Sunday, November 4, 2007

Another Crash Course in Puritan History

Back in September I shared how someone might become familiar with the outlines of the puritan movement's history by studying specific events (via Wikipedia). Another, equally effective way is by looking at important people. Here are ten (anti-puritans in italics):

John Field (1545–1588) – the brief Wikipedia entry belies his importance as chief organizer of puritan networks across England during the Elizabethan period

Thomas Cartwright (1535–1603) – divine, writer who locked horns with Whitgift and trumpeted presbyterian ecclesiology

John Whitgift (1530–1604) – Archbishop of Canterbury from 1583 until his death; most aggressive foe of puritanism during the Elizabethan period

William Perkins (1558–1602) – the first great systematic theologian of puritan Calvinist theology; also noted for his preaching and writings (for both learned and popular audiences)

Laurence Chaderton (1536?–1640) – divine, founding father of 'moderate puritanism' whose long life spanned Elizabethan and Stuart eras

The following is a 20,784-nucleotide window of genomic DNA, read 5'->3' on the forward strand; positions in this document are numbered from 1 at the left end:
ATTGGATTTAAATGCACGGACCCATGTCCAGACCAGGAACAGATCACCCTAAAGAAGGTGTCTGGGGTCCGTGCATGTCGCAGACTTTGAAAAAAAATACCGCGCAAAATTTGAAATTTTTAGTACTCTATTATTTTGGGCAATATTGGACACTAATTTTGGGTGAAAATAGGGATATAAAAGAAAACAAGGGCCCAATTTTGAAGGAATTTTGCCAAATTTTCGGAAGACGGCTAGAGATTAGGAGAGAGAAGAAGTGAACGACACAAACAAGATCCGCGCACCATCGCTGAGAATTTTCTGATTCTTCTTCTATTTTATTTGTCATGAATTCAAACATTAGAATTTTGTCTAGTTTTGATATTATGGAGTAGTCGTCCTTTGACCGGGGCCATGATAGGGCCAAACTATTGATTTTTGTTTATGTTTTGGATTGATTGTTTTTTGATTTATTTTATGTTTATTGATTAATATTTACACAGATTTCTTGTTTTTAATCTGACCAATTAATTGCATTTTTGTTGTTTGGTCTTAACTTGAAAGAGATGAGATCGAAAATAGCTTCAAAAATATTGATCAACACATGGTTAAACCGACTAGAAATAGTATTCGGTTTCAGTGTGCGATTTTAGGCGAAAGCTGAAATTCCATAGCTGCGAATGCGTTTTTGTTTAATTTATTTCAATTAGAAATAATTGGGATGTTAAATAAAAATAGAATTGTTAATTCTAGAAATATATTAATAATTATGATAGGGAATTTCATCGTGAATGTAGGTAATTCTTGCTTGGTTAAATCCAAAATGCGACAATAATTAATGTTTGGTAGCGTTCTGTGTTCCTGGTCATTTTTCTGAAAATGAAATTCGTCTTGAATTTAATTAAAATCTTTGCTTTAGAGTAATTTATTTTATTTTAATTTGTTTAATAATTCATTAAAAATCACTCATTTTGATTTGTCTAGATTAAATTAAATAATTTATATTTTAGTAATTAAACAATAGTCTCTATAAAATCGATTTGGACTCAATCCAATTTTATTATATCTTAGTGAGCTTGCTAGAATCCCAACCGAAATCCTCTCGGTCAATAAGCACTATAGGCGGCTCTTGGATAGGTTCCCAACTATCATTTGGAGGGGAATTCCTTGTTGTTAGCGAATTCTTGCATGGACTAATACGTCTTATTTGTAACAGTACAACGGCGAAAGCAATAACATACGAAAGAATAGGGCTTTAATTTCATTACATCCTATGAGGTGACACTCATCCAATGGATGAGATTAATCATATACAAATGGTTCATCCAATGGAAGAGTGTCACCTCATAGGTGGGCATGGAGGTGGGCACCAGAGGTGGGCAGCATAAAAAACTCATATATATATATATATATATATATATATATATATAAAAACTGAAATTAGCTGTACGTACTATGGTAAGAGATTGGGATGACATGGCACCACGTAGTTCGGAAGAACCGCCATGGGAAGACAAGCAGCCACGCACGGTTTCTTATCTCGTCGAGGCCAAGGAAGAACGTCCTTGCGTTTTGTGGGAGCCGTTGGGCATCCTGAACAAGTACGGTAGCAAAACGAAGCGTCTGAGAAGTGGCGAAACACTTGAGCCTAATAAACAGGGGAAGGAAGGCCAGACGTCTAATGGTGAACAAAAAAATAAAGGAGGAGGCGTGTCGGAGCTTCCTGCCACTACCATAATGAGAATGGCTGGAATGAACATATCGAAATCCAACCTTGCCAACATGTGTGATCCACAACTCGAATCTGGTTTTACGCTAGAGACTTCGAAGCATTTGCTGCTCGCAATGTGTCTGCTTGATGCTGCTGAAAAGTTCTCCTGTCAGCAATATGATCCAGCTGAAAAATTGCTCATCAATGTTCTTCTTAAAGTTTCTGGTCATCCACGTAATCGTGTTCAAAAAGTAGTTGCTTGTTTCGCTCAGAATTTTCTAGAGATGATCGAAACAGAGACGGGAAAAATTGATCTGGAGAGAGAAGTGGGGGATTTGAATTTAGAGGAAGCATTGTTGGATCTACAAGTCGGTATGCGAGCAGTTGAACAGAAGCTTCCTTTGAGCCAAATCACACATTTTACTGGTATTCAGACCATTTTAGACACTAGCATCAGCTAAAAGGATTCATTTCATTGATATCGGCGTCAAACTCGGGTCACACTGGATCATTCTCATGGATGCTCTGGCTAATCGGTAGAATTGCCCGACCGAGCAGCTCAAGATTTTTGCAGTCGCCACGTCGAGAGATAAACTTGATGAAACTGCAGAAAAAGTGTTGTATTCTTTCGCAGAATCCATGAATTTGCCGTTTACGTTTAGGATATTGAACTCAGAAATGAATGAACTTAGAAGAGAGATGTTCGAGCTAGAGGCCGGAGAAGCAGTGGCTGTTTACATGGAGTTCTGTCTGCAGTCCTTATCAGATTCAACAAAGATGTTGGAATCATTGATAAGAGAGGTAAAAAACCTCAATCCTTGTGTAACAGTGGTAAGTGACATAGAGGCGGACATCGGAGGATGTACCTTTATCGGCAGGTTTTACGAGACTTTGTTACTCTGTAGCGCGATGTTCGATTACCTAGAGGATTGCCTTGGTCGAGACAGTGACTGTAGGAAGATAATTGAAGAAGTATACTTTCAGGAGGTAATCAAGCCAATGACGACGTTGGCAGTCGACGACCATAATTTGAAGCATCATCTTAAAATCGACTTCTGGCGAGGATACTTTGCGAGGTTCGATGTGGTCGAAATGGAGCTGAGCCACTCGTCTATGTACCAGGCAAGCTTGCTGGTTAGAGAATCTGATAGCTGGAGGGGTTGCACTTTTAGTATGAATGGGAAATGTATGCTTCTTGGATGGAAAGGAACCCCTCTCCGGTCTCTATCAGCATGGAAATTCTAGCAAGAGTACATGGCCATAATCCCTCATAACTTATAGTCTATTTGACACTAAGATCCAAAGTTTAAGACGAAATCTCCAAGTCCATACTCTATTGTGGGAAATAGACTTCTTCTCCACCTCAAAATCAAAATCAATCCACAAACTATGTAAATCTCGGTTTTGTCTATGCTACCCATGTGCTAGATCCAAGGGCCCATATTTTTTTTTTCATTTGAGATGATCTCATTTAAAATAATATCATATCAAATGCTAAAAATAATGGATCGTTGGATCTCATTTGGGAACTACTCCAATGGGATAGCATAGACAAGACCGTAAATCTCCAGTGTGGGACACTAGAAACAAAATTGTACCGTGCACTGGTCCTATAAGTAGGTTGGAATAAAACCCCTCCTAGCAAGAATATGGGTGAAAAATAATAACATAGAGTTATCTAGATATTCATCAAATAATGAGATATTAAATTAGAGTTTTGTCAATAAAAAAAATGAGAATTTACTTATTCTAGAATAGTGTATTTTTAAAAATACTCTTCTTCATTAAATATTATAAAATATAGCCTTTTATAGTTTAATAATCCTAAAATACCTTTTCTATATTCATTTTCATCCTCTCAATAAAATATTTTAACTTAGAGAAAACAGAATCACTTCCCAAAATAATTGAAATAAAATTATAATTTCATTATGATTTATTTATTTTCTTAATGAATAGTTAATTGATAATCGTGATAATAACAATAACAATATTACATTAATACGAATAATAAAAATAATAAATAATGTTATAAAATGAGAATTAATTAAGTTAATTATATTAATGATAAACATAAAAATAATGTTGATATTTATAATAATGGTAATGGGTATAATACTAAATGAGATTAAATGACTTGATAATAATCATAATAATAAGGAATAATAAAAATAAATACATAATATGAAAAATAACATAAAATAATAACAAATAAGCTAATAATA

William Laud (1573–1645) – Archbishop of Canterbury from 1633 to 1645; staunchly enforced a high Anglicanism in opposition to puritan sentiments; Laud is the main reason many went to New England for relief

Richard Baxter (1615–1691) – Civil War chaplain, pastor and prolific writer

John Owen (1616–1683) – easily the most prominent puritan theologian of the 17th century

Cotton Mather (1663–1728) – important New England minister and writer

Jonathan Edwards (1703–1758) – some consider the titan Edwards a 'neo-puritan' because he was part of a later generation of New Englanders, but his life and theology are consistent with the older tradition


Bridges said...

I find it interesting that the article on Perkins calls him (Perkins) a moderate, but the Article on Chaderton refers to Perkins as an extremist. I guess it just depends on where one stands...

Anonymous said...

Interesting how you listed Owen as Jacobean.

Chris Ross said...

Thanks, Anonymous. But that wasn't 'interesting' ... it was wrong! I wasn't thinking very clearly when I wrote that. I've corrected the post now. Sincere thanks for the heads-up.



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